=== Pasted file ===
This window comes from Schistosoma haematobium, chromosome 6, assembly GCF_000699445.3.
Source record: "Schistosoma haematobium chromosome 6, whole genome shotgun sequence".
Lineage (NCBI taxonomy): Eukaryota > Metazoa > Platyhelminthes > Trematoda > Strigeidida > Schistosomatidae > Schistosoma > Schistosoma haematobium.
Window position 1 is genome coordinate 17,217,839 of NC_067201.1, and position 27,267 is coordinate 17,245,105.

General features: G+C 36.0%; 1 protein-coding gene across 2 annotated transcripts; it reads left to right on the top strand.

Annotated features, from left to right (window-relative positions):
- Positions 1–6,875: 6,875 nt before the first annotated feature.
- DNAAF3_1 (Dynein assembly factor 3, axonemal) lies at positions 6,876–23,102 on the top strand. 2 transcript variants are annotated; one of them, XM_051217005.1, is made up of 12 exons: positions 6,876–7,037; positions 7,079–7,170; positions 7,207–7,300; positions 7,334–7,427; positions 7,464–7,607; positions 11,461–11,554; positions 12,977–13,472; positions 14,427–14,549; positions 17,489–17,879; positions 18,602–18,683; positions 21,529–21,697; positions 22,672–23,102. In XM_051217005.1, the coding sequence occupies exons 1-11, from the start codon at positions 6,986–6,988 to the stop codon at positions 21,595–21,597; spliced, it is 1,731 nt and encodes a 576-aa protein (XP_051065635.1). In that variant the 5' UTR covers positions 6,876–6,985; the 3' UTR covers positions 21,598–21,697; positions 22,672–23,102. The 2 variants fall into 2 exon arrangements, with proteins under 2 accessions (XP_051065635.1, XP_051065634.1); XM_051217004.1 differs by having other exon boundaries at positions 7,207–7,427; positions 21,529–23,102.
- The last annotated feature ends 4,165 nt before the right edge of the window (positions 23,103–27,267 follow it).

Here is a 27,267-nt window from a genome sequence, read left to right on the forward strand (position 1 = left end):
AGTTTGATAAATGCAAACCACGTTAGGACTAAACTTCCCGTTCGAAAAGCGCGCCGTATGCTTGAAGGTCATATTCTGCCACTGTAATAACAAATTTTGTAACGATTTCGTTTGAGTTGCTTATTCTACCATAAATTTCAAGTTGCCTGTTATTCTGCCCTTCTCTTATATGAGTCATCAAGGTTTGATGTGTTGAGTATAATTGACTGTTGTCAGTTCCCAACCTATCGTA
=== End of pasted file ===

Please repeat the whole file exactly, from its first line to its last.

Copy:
This window comes from Schistosoma haematobium, chromosome 6, assembly GCF_000699445.3.
Source record: "Schistosoma haematobium chromosome 6, whole genome shotgun sequence".
Lineage (NCBI taxonomy): Eukaryota > Metazoa > Platyhelminthes > Trematoda > Strigeidida > Schistosomatidae > Schistosoma > Schistosoma haematobium.
Window position 1 is genome coordinate 17,217,839 of NC_067201.1, and position 27,267 is coordinate 17,245,105.

General features: G+C 36.0%; 1 protein-coding gene across 2 annotated transcripts; it reads left to right on the top strand.

Annotated features, from left to right (window-relative positions):
- Positions 1–6,875: 6,875 nt before the first annotated feature.
- DNAAF3_1 (Dynein assembly factor 3, axonemal) lies at positions 6,876–23,102 on the top strand. 2 transcript variants are annotated; one of them, XM_051217005.1, is made up of 12 exons: positions 6,876–7,037; positions 7,079–7,170; positions 7,207–7,300; positions 7,334–7,427; positions 7,464–7,607; positions 11,461–11,554; positions 12,977–13,472; positions 14,427–14,549; positions 17,489–17,879; positions 18,602–18,683; positions 21,529–21,697; positions 22,672–23,102. In XM_051217005.1, the coding sequence occupies exons 1-11, from the start codon at positions 6,986–6,988 to the stop codon at positions 21,595–21,597; spliced, it is 1,731 nt and encodes a 576-aa protein (XP_051065635.1). In that variant the 5' UTR covers positions 6,876–6,985; the 3' UTR covers positions 21,598–21,697; positions 22,672–23,102. The 2 variants fall into 2 exon arrangements, with proteins under 2 accessions (XP_051065635.1, XP_051065634.1); XM_051217004.1 differs by having other exon boundaries at positions 7,207–7,427; positions 21,529–23,102.
- The last annotated feature ends 4,165 nt before the right edge of the window (positions 23,103–27,267 follow it).

Here is a 27,267-nt window from a genome sequence, read left to right on the forward strand (position 1 = left end):
AGTTTGATAAATGCAAACCACGTTAGGACTAAACTTCCCGTTCGAAAAGCGCGCCGTATGCTTGAAGGTCATATTCTGCCACTGTAATAACAAATTTTGTAACGATTTCGTTTGAGTTGCTTATTCTACCATAAATTTCAAGTTGCCTGTTATTCTGCCCTTCTCTTATATGAGTCATCAAGGTTTGATGTGTTGAGTATAATTGACTGTTGTCAGTTCCCAACCTATCGTA